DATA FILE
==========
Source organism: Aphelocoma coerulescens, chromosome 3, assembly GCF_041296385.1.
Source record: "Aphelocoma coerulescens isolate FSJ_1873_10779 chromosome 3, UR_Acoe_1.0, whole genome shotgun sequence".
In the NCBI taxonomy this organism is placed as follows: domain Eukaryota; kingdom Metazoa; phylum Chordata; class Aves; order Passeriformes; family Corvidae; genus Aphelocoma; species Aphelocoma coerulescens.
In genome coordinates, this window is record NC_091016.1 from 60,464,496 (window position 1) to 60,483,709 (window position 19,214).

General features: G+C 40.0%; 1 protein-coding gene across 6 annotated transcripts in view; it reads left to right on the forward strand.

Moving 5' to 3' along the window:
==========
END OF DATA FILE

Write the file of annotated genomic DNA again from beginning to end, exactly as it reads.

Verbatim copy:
Source organism: Aphelocoma coerulescens, chromosome 3, assembly GCF_041296385.1.
Source record: "Aphelocoma coerulescens isolate FSJ_1873_10779 chromosome 3, UR_Acoe_1.0, whole genome shotgun sequence".
In the NCBI taxonomy this organism is placed as follows: domain Eukaryota; kingdom Metazoa; phylum Chordata; class Aves; order Passeriformes; family Corvidae; genus Aphelocoma; species Aphelocoma coerulescens.
In genome coordinates, this window is record NC_091016.1 from 60,464,496 (window position 1) to 60,483,709 (window position 19,214).

General features: G+C 40.0%; 1 protein-coding gene across 6 annotated transcripts in view; it reads left to right on the forward strand.

Moving 5' to 3' along the window: